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01-12-2011 | Research | Uitgave 1/2011 Open Access

Journal of Foot and Ankle Research 1/2011

"I could cry, the amount of shoes I can't get into":A qualitative exploration of the factors that influence retail footwear selection in women with rheumatoid arthritis

Journal of Foot and Ankle Research > Uitgave 1/2011
Serena Naidoo, Stephanie Anderson, Joanna Mills, Stephanie Parsons, Stephanie Breeden, Emma Bevan, Camilla Edwards, Simon Otter
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Electronic supplementary material

The online version of this article (doi:10.​1186/​1757-1146-4-21) contains supplementary material, which is available to authorized users.
Serena Naidoo, Stephanie Anderson, Joanna Mills, Stephanie Parsons, Stephanie Breeden, Emma Bevan, Camilla Edwards contributed equally to this work.

Competing interests

The authors declare that they have no competing interests.

Authors' contributions

All authors contributed equally to the conception and design of this study. SN, SA, JM, SP, SB, EB, CM collected and analysed data; SN & SO jointly submitted the manuscript, which all authors approved. SO was the principle investigator.



Studies have reported that women with rheumatoid arthritis (RA) are not wearing NHS supplied therapeutic footwear; therefore it is likely they are wearing footwear sourced through retailers. Previous research gives limited information (largely associated with cosmesis) on people's perceptions on the relationships that exist between retail footwear, well-being and quality of life. This study aimed to explore the perceptions of women with RA regarding their choice of retail footwear and identify the factors influencing retail footwear selection.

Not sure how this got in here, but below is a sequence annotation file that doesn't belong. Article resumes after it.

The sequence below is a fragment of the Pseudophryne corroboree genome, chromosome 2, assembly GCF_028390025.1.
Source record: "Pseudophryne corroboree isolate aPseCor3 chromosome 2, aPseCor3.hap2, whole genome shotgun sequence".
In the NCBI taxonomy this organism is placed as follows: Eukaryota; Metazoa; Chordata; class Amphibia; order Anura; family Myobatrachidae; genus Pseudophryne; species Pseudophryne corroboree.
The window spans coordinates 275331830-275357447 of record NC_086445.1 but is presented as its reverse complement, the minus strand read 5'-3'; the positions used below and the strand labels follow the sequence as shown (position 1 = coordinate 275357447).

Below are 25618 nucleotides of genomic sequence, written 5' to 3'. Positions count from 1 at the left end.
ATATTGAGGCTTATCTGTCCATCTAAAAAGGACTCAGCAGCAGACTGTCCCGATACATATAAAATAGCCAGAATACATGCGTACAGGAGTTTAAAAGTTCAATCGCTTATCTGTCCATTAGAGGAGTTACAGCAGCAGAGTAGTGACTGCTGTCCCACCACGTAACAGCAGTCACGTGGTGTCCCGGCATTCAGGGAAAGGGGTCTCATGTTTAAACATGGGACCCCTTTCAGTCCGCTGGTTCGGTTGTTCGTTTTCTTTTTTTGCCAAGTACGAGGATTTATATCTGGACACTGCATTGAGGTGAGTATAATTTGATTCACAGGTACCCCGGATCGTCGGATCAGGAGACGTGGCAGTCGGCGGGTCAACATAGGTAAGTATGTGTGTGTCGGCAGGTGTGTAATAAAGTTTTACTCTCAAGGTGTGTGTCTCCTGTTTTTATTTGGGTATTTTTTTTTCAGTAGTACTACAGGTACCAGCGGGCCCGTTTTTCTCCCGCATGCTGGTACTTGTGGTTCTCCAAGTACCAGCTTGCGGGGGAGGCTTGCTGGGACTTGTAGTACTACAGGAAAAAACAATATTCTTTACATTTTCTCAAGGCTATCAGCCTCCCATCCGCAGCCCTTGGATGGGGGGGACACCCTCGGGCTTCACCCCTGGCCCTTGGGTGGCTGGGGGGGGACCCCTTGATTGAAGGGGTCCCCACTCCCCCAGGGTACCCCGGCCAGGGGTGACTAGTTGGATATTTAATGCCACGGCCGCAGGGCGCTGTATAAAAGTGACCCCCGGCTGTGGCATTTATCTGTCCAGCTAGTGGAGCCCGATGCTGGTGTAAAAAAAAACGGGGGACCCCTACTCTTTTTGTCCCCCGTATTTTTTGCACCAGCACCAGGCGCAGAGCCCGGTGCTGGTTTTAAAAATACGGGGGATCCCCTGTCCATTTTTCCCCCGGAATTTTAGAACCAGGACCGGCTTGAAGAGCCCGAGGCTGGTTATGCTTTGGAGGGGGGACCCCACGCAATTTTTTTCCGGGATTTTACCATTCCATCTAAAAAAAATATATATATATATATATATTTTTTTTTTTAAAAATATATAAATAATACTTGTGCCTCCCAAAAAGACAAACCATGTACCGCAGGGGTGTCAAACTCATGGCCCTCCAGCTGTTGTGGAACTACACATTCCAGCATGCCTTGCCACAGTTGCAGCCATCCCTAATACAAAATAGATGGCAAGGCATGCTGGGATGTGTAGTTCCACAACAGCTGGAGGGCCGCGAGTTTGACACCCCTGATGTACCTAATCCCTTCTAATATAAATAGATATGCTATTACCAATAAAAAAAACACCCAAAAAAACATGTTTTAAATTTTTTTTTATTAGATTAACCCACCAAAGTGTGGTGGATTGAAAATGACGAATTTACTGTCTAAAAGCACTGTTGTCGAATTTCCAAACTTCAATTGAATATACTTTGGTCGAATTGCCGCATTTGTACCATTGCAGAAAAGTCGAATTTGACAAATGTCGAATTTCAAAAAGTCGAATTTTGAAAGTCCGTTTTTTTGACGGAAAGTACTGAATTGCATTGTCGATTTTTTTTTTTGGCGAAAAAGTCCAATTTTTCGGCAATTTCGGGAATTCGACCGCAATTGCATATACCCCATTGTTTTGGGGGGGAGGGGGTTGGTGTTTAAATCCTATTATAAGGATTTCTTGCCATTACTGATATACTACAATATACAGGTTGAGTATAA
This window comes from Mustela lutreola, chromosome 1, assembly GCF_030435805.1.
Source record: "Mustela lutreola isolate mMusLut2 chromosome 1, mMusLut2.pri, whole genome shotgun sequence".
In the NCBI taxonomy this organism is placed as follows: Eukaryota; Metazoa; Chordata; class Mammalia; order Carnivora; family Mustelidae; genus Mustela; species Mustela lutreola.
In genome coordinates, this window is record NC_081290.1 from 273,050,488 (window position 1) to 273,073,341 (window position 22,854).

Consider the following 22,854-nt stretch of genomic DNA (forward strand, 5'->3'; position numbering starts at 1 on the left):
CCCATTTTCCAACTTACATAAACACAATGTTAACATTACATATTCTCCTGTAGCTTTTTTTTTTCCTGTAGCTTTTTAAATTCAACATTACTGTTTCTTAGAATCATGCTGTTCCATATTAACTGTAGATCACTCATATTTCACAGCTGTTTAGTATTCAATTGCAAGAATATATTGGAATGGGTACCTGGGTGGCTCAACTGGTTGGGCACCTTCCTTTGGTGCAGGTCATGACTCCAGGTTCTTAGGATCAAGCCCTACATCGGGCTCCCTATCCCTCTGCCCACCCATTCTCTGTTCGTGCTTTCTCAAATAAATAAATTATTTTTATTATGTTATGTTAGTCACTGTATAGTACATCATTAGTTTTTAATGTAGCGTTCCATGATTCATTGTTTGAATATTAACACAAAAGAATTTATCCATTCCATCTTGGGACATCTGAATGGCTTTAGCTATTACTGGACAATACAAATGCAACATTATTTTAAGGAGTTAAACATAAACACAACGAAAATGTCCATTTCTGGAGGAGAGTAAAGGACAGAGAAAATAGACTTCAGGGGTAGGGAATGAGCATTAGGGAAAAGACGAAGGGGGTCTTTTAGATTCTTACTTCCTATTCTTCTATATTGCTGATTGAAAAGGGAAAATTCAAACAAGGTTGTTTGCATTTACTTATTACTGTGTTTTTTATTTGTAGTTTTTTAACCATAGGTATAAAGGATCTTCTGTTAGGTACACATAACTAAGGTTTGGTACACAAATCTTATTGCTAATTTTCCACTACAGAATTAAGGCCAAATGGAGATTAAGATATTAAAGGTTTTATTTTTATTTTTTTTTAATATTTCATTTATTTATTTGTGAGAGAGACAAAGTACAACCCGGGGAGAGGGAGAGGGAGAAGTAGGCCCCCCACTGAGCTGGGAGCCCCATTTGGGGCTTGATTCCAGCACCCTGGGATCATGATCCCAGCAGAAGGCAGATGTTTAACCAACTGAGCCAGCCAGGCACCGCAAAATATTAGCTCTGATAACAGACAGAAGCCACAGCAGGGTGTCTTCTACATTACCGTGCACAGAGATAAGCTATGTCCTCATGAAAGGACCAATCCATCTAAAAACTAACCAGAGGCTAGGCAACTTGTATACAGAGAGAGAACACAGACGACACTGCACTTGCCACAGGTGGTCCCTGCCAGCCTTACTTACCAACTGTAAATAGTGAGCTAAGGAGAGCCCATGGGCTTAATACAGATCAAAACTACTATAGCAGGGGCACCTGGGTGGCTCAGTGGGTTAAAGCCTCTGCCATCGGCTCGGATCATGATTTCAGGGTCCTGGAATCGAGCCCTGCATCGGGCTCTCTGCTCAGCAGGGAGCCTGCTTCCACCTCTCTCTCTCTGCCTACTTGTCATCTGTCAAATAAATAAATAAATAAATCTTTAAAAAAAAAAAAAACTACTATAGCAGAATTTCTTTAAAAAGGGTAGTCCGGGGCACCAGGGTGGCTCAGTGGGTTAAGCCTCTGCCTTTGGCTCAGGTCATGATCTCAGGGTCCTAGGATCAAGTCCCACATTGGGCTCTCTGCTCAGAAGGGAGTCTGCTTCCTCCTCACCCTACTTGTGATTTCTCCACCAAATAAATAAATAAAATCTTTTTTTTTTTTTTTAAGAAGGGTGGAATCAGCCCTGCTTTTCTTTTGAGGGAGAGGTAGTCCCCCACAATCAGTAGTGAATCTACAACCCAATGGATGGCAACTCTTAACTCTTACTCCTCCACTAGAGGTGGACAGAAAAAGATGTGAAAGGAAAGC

Eleven women with RA wearing normal retail footwear were recruited from an out-patient podiatry clinic in the south east of England. Semi-structured interviews were carried out and an interpretative phenomenological approach was adopted for data collection and transcript analysis.


Six key themes were revealed from the analysis: (1) the nature of foot complaints and deformities, (2) aesthetic appearance and design of footwear, (3) body image, (4) psychosocial aspects, (5) Perceptions of footwear and (6) the therapeutic value of retail shoes. These contributed to an overarching concept of loss of choice associated with retail footwear. In particular, the areas discussed most frequently throughout were themes (2), (3) and (4), which were notably more 'emotional' in nature.


Limitations in retail footwear for these women have impacted on their individuality, linking significantly with their body image. The loss of choice in footwear as a consequence of the disease impacts negatively on emotions, wellbeing and was identified in reduced self-perceived quality of life.

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